CJ invited me to his Los Angeles area studio, The Treehouse the where this CD was recorded and a lot of Toto "XIV" was also recorded. .
Reggie: Thanks for inviting me here and taking the time for this. I'm here mostly to talk about "Smalls Change" which you were a huge part of. You produced, recorded, wrote, co-wrote, played and sang on this album.
Reggie: Did I miss anything?
CJ: "Wrote orchestrations for the orchestra........Janitor (laughing)".
Reggie: How did this project come about?
CJ: "It was going to be a Spinal Tap Anniversary year. The other guys were busy doing other stuff. Derek said 'screw it. I'm going to make a solo record'. I said 'great. I'm in. Let's do it'! I've been wanting to do it for a while with him".
Reggie: Luke played on 'Rock 'n' Roll Transplant' that you co-wrote. Talk about Luke and that track.
CJ: "One of the interesting things about that is there are two drummers on that. The song is about “you need an infusion of Rock.” So I had Chad Smith (Red Hot Chili Peppers) and Jim Keltner (Session Ace, Ringo, George Harrison, Traveling Wilburys) drum on it. Luke and Derek on bass were the only other musicians besides me on the that track. It just seemed to be a good band to put together. Chad played on (Luke's solo release) 'Transition' and was great on that. He played on the track 'Right The Wrong'. He's a fellow Michigan boy. I've always loved Jim. Steve's been chomping at the bit to come in and play on this stuff. I love that about Steve. He's like 'tell me what you got man. I want to play on it'. So he came in and it was like the old days. He sits behind me like we're riding a motorcycle. He sits on a bar stool, behind me (CJ points to the exact spot where the recording took place in his studio) and hits either shoulder like he's driving a tank. It was great. He played his ass off as usual."
Derek, Luke & CJ (Photo by Timothy Fielding)
Reggie: What is the writing process between you and Derek like?
CJ: "He came in with a lot of these demos in very rough form. So we didn't really write together per say as much as me adding a bridge or me adding a solo section, an intro or a chorus. I did extensively work on the song 'MRI'. That one I wrote a lot of lyrics on. A lot of give and take. He's a brilliant writer. I mean listen to some of these changes. You wouldn't guess that with Derek Smalls".
Reggie: What was it like working with Derek in the studio?
CJ: "Derek in the studio was very surprising, because I've known Derek for 27 years now. He considers himself a part time philosopher. I don't know if that's true. He came in super prepared. He really has been working on his chops and I think the years have been good to him. He's very dedicated. He wrote some surprisingly complex stuff. I think some of the lyrics were unintentionally funny and some were unintentionally deep."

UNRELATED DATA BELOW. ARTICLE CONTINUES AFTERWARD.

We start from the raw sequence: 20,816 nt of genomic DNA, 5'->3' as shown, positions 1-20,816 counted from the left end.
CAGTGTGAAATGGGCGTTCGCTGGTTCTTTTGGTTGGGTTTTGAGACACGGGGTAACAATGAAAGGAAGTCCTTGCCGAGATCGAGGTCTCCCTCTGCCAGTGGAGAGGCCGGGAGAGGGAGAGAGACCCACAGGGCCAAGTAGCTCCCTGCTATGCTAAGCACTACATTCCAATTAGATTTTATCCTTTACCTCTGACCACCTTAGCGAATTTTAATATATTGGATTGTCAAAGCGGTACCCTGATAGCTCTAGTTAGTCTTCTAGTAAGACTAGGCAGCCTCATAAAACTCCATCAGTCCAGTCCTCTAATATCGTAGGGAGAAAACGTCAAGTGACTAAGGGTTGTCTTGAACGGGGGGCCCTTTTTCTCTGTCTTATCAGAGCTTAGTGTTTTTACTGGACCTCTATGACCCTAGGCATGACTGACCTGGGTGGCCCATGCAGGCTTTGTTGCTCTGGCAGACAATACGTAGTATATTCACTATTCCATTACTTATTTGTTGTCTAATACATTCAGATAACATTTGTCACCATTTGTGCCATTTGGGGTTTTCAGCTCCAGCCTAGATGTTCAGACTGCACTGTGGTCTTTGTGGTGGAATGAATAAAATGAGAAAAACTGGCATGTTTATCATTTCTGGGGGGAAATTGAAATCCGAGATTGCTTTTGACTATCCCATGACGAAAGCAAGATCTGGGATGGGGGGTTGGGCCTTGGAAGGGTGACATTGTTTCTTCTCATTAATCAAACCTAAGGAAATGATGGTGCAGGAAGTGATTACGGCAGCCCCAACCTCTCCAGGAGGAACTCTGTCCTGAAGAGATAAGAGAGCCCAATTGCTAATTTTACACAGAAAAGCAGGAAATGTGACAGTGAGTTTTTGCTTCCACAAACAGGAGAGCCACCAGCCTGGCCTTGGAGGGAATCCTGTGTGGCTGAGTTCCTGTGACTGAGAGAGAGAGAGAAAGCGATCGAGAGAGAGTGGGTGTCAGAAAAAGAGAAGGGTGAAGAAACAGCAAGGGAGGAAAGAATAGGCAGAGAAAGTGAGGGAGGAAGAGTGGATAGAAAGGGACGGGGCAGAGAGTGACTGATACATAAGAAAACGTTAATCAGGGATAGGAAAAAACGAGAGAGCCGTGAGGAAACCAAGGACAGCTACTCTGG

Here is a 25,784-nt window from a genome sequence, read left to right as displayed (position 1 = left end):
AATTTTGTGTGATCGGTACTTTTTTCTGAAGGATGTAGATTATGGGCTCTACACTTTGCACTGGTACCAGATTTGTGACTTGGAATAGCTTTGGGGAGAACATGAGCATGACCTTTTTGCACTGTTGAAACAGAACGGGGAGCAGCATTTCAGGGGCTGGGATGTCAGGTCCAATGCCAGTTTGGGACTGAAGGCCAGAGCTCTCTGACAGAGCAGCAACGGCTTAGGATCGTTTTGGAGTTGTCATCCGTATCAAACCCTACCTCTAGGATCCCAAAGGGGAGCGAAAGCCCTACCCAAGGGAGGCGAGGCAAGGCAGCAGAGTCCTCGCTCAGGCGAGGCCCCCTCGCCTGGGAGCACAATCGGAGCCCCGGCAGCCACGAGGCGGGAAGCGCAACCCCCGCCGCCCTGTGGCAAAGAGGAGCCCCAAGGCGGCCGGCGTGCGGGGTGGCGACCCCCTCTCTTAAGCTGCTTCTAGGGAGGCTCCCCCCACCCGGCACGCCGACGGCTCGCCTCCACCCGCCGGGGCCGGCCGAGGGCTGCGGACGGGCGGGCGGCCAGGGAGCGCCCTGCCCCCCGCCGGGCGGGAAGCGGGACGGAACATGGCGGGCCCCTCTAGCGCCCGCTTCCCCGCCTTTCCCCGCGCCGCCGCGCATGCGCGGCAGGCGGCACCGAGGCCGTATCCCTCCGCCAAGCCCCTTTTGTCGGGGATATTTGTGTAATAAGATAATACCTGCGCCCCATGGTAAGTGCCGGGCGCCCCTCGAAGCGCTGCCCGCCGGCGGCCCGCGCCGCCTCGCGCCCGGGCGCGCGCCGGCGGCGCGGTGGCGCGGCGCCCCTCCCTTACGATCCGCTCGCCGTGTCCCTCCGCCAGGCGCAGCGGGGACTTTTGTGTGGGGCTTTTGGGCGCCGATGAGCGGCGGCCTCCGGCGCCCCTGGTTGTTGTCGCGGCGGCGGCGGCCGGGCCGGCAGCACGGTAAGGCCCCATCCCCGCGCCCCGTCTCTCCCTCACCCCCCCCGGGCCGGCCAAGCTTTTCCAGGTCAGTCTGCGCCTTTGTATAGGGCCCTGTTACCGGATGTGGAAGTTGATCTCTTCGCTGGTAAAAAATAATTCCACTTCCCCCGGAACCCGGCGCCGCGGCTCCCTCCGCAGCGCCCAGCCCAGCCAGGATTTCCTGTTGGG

CJ & Derek (Photo by Rob Shanahan)
Reggie: You guys are doing some live shows. You did a full orchestra gig in New Orleans. How did that go and do you have more shows planned?
CJ: "It was incredible. The show looks like a Pink Floyd date. Giant backdrop screen, a lot of story telling on the screen, a 60 piece orchestra. That was amazing. The sound was unbelievable. Our crew was amazing. I went out in front when they were doing sound check with the orchestra and it blew me away. Every instrument was miched up. This was the total pro way to do it. Great monitor mix. All in ears and a GREAT band! Toss is in the band. Toss is the drummer and Marc Bonilla is the guitar player. We're going to do more dates with Derek. Some more Orchestra dates. At the Kennedy Center (Washington D.C.), we're going to RECORD making a live DVD.
Reggie: Wow! That's some deep shit!
CJ: "No shit"!
Reggie: "Memo to Willie" is an ode to Steely Dan with Donald Fagen, Larry Carlton and Skunk Baxter. Talk about this track and the cool Steely Dan vibe.
CJ: "The song is called 'Memo to Willie'. It's a 70 year old guy singing to his dick basically singing “get it up, get it up, get it up.” I put kind of a slick Steely Dan feel on it. In the bridge, the last line of the bridge he says just 'give me that lumber'. The name of the song is 'Memo to Willie' so it goes to this instrumental section so I came up with this........I don't know why but I grabbed a microphone and sang 'Willie don't lose that number, Willie don't lose that number' (CJ singing in a 'Rikki Don't lose That Number' vibe). Derek heard it and just loved it! He laughed his ass off. Then Derek goes....'Fagen is going to sue us'! I said then let's send it to him! So I wrote this horn chart. A very Steely Dan horn chart and sent it to him and he wrote back 'who did this arrangement? This is something I would have done.' He wanted to know who played drums on it. It was my drum programming. That's one of those things that on my deathbed will be.......Donald Fagen dug my arrangement! He said some things to the effect of and I am going to sue you if you don't let me sing on this. Not only did he sing that lick he sang that whole bridge with the stacked harmonies. You've heard it. It's incredible! That's one of those pinch me moments"